What makes you different from other coaches? Do you have a distinctive style or fitness philosophy?

I put it this way: movement should stimulate you, not destroy you. Many trainers take pride in giving extremely tough workouts. I don't believe in that. You should be able to train anyone anytime and meet them wherever they are. It is my goal that my clients and course participants can train independently. I want to empower you to own your body and your fitness routine. They should be sure of their abilities because I've done my job teaching them how to do it for themselves – for the rest of their lives too. Exercise shouldn't be a time in your life. It should be every fucking day.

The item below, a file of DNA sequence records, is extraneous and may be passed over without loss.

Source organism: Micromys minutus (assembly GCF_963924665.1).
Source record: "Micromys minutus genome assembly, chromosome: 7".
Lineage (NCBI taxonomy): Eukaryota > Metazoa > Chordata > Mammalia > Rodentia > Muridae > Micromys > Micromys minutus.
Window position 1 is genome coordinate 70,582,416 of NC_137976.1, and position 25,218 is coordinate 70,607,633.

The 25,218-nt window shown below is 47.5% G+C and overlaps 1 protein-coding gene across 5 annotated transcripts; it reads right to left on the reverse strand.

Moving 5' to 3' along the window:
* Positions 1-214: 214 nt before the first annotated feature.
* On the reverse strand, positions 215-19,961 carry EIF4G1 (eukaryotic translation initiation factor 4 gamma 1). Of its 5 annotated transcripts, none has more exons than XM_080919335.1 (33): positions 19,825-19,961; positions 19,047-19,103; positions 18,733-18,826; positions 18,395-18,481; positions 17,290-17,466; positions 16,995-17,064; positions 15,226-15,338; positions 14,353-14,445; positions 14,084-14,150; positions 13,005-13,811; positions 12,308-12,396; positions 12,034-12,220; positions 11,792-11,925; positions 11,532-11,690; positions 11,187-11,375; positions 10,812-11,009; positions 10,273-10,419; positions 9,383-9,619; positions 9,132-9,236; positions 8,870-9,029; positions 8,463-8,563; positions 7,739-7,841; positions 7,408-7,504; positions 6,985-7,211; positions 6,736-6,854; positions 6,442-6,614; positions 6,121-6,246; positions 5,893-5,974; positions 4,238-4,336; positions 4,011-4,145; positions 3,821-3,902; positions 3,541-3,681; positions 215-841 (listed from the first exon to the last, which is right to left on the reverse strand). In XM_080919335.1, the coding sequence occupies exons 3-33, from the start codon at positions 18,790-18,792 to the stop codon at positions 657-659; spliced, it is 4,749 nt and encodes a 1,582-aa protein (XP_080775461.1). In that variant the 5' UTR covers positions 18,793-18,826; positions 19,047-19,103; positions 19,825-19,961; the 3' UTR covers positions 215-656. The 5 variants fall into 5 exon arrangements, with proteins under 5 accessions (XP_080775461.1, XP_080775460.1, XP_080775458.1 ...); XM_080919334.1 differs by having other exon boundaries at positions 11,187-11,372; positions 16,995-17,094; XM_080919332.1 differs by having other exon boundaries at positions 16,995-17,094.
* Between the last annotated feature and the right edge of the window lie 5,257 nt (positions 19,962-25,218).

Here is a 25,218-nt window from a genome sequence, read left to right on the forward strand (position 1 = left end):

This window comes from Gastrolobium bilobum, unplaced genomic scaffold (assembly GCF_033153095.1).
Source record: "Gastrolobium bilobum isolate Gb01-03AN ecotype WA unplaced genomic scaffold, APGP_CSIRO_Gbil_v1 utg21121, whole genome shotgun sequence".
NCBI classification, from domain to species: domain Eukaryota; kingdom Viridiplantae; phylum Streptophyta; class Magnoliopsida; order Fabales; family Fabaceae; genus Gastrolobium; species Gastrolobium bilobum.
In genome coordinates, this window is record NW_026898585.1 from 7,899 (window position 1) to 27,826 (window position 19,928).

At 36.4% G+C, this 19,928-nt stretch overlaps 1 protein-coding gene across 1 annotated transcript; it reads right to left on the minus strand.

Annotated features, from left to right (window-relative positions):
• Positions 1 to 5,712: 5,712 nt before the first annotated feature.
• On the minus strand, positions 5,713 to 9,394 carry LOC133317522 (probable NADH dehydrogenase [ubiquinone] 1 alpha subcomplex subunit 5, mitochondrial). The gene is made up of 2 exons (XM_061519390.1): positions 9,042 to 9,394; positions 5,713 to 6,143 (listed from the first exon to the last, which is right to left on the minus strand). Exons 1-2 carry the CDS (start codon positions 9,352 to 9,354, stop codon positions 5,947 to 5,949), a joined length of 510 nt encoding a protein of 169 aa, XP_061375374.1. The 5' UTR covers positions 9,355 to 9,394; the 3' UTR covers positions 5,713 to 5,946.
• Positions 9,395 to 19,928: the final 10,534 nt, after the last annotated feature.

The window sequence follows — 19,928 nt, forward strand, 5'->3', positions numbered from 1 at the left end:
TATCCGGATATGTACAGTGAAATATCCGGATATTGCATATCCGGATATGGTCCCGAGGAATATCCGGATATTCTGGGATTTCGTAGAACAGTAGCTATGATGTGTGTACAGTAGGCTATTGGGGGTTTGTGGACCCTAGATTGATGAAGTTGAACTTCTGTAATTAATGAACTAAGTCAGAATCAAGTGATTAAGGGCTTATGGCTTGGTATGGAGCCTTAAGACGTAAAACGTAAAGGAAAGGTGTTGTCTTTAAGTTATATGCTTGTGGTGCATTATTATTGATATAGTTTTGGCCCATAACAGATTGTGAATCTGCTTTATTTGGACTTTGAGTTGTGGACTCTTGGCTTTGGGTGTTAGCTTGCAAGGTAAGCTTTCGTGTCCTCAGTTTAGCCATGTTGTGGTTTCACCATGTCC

This is where the phrase “stimulate instead of destroy” comes into play. If I've destroyed a customer, then I haven't done my job well. That doesn't mean you aren't working hard or pushing yourself to your limits. But you shouldn't come to the gym broken. That is not healthy.

What are your favorite exercises and your least favorite ones?

My favorite pastime is indoor cycling. I love teaching indoor cycling classes and I love taking indoor cycling classes. It was my first certification in the industry and it inspired me to become a fitness professional. One of my best friends and mentors is a fitness trainer and one day I took her cycling class and said, “This is what I want to do.” It's the combination of performance, music and fitness in one place. I'm a happy camper when I'm out on a bike.

My least favorite exercise is a burpee. Most people can't support themselves in a push-up position – and with a burpee, you're asking them to compensate for that. I think it's a total rubbish exercise.